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Carbohydrate-restricted versus low-glycemic-index diets for the treatment of insulin resistance and metabolic syndrome

Richard J Wood , Maria Luz Fernandez
DOI: http://dx.doi.org/10.1111/j.1753-4887.2009.00186.x 179-183 First published online: 1 March 2009

Abstract

Carbohydrate-restricted diets (CRD) and diets comprised of foods with a low glycemic index (low-GI) are postulated to improve insulin resistance and metabolic syndrome, potentially preventing the development of type 2 diabetes mellitus (T2DM). In this article, recent findings concerning the effects of CRD and low-GI diets on measures associated with the metabolic syndrome and T2DM are discussed. An important problem that is encountered when trying to compare the effects of these different diets is the heterogeneity of carbohydrate consumption (8–40% of total kcal) used in interventions examining the effects of CRD. In contrast, there is a consensus definition for low-GI foods. However, since both quantity and type of carbohydrate powerfully affect metabolic outcomes, this review emphasizes that control of these factors in future studies will be important for determining the efficacy of either dietary approach in preventing the development of T2DM.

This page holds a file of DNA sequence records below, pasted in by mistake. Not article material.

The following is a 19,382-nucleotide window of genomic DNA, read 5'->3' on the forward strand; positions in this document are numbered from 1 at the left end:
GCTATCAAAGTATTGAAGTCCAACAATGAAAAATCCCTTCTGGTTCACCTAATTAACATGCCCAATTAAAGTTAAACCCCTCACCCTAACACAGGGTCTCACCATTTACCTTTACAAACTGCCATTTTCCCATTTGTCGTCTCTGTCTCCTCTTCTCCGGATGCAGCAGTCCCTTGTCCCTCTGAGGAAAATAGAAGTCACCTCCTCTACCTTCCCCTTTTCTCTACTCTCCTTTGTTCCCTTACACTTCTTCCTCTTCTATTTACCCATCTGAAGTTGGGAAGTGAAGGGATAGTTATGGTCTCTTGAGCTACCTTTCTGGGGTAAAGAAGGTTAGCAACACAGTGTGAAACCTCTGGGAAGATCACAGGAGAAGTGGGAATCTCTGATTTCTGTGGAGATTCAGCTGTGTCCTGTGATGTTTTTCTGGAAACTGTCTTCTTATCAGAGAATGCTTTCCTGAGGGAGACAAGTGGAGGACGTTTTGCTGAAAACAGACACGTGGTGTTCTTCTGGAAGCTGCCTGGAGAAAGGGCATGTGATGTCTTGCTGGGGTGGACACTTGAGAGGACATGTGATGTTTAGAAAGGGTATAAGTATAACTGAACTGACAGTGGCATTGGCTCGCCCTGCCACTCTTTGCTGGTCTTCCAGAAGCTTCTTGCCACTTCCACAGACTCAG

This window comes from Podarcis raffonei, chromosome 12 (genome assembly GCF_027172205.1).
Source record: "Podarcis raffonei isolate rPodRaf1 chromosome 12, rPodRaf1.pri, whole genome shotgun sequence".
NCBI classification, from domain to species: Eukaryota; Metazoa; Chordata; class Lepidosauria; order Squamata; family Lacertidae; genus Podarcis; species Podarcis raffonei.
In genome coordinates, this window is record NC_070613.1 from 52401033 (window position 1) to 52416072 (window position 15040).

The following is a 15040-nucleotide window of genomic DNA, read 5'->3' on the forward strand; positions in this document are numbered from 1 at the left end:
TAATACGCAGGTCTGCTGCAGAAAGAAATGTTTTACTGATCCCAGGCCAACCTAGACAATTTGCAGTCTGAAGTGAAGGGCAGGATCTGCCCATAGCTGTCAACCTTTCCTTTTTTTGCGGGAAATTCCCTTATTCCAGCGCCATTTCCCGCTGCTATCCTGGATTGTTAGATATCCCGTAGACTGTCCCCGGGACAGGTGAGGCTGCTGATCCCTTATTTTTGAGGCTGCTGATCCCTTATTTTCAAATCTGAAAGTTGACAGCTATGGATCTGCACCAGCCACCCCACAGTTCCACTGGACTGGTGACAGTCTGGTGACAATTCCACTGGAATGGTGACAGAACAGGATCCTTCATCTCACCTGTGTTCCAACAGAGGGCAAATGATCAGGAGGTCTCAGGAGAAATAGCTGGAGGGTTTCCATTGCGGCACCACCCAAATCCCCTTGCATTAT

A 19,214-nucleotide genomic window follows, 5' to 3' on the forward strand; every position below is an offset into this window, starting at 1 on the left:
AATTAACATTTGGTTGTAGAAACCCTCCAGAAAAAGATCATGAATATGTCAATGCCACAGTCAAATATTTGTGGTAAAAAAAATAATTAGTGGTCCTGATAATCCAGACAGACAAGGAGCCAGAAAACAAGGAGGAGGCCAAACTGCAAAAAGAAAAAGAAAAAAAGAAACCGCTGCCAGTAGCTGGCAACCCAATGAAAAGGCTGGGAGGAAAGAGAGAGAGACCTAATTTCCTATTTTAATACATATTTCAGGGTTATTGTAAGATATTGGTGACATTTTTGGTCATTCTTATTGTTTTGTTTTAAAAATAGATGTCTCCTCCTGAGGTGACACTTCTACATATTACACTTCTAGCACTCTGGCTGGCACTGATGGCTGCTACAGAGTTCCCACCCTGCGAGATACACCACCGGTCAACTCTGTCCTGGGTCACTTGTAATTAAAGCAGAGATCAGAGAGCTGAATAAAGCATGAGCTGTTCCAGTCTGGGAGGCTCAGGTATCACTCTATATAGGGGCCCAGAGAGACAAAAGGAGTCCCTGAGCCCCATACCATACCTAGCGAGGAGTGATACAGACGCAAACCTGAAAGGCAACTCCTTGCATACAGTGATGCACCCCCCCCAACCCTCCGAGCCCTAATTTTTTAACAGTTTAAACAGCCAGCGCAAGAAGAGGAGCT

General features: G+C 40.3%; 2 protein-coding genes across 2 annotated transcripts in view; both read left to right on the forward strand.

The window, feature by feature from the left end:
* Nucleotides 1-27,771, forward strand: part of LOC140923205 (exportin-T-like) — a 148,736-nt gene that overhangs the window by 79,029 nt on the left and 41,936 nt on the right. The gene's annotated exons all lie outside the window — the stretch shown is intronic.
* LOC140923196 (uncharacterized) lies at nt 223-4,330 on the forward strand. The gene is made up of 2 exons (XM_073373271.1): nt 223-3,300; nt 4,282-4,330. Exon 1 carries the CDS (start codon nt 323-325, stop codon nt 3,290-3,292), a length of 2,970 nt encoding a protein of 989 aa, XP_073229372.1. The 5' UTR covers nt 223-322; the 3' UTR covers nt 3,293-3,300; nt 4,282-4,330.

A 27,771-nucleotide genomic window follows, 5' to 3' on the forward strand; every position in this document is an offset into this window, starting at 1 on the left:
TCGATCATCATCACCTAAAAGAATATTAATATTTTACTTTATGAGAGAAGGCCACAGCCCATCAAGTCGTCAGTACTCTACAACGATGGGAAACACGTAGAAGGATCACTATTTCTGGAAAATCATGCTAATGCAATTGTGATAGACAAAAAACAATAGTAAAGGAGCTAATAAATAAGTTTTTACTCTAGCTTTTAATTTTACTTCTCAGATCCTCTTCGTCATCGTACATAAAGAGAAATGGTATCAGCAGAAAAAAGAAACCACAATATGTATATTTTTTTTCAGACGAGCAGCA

• carbohydrate-restricted diets
  • insulin resistance
  • low glycemic index
  • metabolic syndrome
  • type 2 diabetes mellitus
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